The accelerating meltdown of the Arctic ice sheet is getting more attention as August wanes, but now a new scientific study centered on Antarctica is giving us even more reason to worry.
Data published in the journal Nature suggests there may be as much as 4 billion tons of methane gas trapped beneath the ice at the South Pole.
That’s about the same amount as the methane trapped beneath the fast-melting ice in the northern Arctic, which has already started to be released. Methane is a greenhouse gas that is 72 times more potent than carbon dioxide in the short term.
“There’s a potentially large pool of methane hydrate in part of the Earth where we haven’t previously considered it,” Jemma Wadham, professor of Glaciology at the UK’s University of Bristol and lead author of the study, told Bloomberg. “Depending on where that hydrate is, and how much there is, if the ice thins in those regions, some of that hydrate could come out with a possible feedback on climate.”
The methane beneath Antarctica dates back 35 million years and is currently the form of "methane hydrate," trapped in the sediment beneath the seabed.
Methane levels are already rising around the world. Last November, the United Nations reported that methane reached 1,808 parts per billion in 2010, up 0.28% and the highest levels since the organization began keeping records.
"Our study highlights the need for continued scientific exploration of remote sub-ice environments in Antarctica, because they may have far greater impact on Earth’s climate system than we have appreciated in the past," Professor Slawek Tulaczyk, from the University of California at Santa Barbara, told Bloomberg.
Indeed, scientists and the media need to pay alot more attention to both the North and South poles. The ice cover in the Artic was at the fourth smallest levels on record (just 1.9 million square miles) in mid-August — with five weeks to go in seasonal melting period.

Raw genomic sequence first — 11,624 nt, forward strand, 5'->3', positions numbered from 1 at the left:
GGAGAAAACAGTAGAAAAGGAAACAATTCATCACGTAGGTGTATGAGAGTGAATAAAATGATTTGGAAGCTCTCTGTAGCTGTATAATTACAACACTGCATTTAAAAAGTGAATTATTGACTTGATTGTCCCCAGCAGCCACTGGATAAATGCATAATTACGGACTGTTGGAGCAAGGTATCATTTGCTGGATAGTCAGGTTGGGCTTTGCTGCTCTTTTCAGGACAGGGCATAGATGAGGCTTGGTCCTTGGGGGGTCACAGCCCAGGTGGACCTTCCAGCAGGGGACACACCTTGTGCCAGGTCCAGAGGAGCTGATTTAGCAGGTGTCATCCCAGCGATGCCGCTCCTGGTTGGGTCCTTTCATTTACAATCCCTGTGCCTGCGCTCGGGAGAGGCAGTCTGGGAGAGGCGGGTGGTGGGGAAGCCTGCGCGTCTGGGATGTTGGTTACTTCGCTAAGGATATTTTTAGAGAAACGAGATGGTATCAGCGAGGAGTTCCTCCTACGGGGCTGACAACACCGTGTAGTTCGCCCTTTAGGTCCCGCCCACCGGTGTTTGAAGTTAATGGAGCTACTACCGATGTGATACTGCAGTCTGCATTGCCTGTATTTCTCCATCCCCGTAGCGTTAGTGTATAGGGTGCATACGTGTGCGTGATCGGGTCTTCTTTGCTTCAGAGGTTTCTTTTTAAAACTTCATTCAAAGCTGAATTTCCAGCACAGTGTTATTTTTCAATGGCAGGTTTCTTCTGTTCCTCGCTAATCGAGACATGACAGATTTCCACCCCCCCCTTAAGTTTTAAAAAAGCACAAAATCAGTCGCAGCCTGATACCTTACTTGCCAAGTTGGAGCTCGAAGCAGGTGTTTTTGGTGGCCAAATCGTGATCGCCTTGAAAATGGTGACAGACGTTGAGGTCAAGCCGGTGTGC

If things continue at the same rate, the Arctic could experience ice-free days in the summer within a decade, increasing the potential for methane to escape.
Scientists that model the effects of carbon on climate change "suggest it will be hell on Earth by 2100. But in calculating the rate and amount of methane and carbon released from Arctic sources, they didn’t even add in the effect of accelerated warming from the permafrost releases themselves. In other words, they looked at greenhouse gas emissions from conventional sources only, despite the fact that releases from methane feedbacks are equivalent to those from fossil fuels," notes author John Atcheson, in his article, "We Are Writing an Epilogue to the World We Knew."
"So yeah, Hell is coming, but it’s coming a lot faster than any predictions you’ve see so far from the scientific community," he says.
Read his article: